WICHITA, Kan. (AP) — A whistleblower lawsuit accuses the city of Leavenworth of defrauding the federal government by claiming reimbursements for water pipe and bridge repairs that were damaged before the 2011 flood for which the money was designated.
The suit filed by a former assistant superintendent at the city’s wastewater treatment plant was unsealed Monday in U.S. District Court in Kansas City, Kansas. Michele Coffman also alleges the plant illegally discarded waste directly into a nearby creek that runs into the Missouri River, and that truckloads of solid sewer waste were dumped on top of the ground behind the facility.
Coffman claims the city retaliated against her after she raised concerns over the practices, and is seeking back pay and other compensation. She worked for the city from August 2012 to October 2013.
City spokeswoman Melissa Bower declined to comment on the allegations Tuesday.
The case was initially filed under seal in October. The federal government declined to intervene earlier this month, although it’s not clear why. A spokesman for the U.S. attorney’s office in Kansas had no immediate comment.
The government did allow the whistleblower litigation to proceed in its name and requested that the suit be unsealed. The Justice Department, which is monitoring the case, reserved the right to intervene at a later date.
Under the False Claims Act, people with evidence of fraud against federal programs or contracts are allowed to sue on behalf of the federal government and can proceed on their own if the government declines to join the suit. A plaintiff can receive between 15 and 30 percent of anything recovered, although to be eligible for that money the whistleblower must file a lawsuit.
Coffman contends in her suit that the city presented false claims to the Federal Emergency Management Agency for water pipe and bridge repairs that were already damaged before the 2011 flood for which the FEMA funds were designated.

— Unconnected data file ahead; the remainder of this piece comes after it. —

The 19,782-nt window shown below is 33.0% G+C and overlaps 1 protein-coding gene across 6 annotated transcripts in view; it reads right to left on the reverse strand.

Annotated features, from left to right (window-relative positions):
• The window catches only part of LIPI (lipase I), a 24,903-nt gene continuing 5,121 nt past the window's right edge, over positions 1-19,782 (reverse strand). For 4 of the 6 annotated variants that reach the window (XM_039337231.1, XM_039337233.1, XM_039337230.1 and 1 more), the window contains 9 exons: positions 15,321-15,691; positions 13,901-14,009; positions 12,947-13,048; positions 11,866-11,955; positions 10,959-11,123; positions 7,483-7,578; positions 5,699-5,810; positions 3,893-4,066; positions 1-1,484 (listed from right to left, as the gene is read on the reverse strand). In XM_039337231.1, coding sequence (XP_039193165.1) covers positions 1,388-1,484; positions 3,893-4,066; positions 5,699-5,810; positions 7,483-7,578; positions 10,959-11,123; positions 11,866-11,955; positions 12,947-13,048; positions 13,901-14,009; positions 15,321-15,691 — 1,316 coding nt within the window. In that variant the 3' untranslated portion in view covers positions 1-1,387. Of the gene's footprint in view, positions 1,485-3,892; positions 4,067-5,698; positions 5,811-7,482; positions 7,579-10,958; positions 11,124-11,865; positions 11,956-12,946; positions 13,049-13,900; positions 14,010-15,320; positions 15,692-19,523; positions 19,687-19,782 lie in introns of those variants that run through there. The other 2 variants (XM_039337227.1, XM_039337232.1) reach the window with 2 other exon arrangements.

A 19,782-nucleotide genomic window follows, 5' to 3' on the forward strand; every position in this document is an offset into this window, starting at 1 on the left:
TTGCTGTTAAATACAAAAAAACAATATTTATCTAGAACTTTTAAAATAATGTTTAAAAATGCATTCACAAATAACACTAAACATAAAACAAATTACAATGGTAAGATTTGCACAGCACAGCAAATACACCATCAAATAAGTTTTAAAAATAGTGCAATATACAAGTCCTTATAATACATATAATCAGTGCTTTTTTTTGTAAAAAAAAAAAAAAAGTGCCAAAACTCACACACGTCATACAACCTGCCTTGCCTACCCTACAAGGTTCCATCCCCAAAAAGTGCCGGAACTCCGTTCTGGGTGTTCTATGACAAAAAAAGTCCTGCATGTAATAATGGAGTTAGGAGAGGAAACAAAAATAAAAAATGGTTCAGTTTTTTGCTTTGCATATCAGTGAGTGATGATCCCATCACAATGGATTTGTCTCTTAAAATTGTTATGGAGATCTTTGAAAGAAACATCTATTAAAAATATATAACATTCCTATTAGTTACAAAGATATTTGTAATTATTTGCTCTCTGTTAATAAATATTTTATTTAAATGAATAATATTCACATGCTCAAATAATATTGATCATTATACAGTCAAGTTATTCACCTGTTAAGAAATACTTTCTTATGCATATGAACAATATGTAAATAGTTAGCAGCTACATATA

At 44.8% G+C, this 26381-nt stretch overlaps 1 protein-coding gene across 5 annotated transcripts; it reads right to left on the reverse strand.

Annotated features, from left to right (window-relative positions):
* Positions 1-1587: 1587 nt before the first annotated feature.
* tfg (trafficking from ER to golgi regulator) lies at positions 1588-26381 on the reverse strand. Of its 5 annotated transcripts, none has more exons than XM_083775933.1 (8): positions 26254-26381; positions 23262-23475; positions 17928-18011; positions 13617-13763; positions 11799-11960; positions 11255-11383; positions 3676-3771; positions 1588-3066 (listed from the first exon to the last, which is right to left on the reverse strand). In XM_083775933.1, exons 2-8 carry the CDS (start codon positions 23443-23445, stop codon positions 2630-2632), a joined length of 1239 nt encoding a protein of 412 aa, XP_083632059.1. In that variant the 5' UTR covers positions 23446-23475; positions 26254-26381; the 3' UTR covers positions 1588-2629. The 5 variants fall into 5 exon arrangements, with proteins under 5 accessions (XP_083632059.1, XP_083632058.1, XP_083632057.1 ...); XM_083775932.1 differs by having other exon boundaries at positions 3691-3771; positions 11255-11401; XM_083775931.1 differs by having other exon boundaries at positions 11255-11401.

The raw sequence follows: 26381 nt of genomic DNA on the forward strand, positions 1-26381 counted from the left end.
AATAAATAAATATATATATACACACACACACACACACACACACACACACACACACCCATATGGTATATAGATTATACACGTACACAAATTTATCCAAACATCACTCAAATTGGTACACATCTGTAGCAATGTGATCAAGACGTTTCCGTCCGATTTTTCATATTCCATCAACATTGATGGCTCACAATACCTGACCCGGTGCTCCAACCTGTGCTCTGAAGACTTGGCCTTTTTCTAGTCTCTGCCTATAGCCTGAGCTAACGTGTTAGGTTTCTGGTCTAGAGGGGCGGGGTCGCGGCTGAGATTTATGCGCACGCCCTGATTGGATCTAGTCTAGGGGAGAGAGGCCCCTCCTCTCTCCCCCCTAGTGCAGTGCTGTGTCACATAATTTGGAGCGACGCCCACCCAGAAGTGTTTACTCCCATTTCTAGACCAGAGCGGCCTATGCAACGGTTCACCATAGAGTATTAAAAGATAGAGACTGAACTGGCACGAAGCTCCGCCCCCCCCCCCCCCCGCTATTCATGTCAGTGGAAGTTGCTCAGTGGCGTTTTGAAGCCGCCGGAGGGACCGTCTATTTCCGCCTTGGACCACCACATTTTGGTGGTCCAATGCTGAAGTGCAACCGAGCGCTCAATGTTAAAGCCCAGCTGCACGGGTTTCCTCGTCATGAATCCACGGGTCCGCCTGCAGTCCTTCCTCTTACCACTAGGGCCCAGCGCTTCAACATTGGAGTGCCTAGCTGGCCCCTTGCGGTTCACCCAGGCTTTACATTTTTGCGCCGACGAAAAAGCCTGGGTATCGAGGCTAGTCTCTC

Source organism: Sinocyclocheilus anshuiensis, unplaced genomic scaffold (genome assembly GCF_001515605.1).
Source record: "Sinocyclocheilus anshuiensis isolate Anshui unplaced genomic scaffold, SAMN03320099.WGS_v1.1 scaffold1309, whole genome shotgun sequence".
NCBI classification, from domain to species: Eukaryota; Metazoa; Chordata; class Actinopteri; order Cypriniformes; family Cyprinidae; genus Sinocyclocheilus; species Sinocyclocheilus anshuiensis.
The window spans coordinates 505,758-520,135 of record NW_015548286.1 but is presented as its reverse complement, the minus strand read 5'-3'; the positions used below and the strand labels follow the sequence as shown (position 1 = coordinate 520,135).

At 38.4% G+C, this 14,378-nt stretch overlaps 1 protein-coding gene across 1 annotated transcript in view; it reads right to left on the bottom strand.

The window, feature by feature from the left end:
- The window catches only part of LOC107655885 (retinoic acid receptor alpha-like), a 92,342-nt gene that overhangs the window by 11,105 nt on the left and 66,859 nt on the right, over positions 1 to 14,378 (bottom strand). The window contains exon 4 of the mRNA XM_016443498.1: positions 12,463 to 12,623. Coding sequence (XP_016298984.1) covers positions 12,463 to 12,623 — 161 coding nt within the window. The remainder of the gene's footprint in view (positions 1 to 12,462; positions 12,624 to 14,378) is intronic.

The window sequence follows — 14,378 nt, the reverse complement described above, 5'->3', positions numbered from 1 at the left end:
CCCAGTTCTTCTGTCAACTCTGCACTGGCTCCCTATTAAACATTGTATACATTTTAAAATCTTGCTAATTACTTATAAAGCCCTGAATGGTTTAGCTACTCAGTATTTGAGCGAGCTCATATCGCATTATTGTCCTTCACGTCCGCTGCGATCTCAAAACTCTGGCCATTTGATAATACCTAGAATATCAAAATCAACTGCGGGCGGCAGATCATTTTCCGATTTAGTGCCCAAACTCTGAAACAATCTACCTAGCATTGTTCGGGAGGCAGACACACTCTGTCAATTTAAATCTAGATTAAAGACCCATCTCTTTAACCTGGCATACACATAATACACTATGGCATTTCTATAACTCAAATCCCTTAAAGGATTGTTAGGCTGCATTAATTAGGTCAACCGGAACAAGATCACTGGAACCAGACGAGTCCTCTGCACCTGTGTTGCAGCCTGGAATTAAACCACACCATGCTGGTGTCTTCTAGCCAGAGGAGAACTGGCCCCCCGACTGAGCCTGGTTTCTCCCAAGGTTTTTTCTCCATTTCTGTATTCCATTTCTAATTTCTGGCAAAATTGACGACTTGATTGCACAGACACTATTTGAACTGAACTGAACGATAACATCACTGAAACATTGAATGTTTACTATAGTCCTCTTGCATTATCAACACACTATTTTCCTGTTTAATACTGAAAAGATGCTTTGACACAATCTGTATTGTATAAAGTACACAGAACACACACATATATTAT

Her lawsuit also alleges the city defrauded the Department of the Army, Veterans Administration Medical Center and Bureau of Prisons by failing to comply with contract terms for sewage disposal and wastewater treatment services for their Leavenworth facilities. The suit contends the government would not have entered into the contracts with the city had it known about the extensive environmental violations and non-compliance with the contract terms.
Effluent was dumped directly into the creek behind the plant, which then runs into the Missouri River, the lawsuit claims. Contaminants in the water where the plant was dumping the sewage was measured as exceeding 2,000 times what the law allows, the suit says.
Solid sewer waste removed from the wastewater also was allegedly dumped on the ground behind the facility by the truckload. The suit contends that “unbeknownst to the local community” the contamination affects several businesses located near the dump sites. Rainwater also washes the exposed sewage into the creek bed that runs into the Missouri.
“And this area is not blocked off to keep people or animals out, nor to notify nor warn the community,” the lawsuit says.
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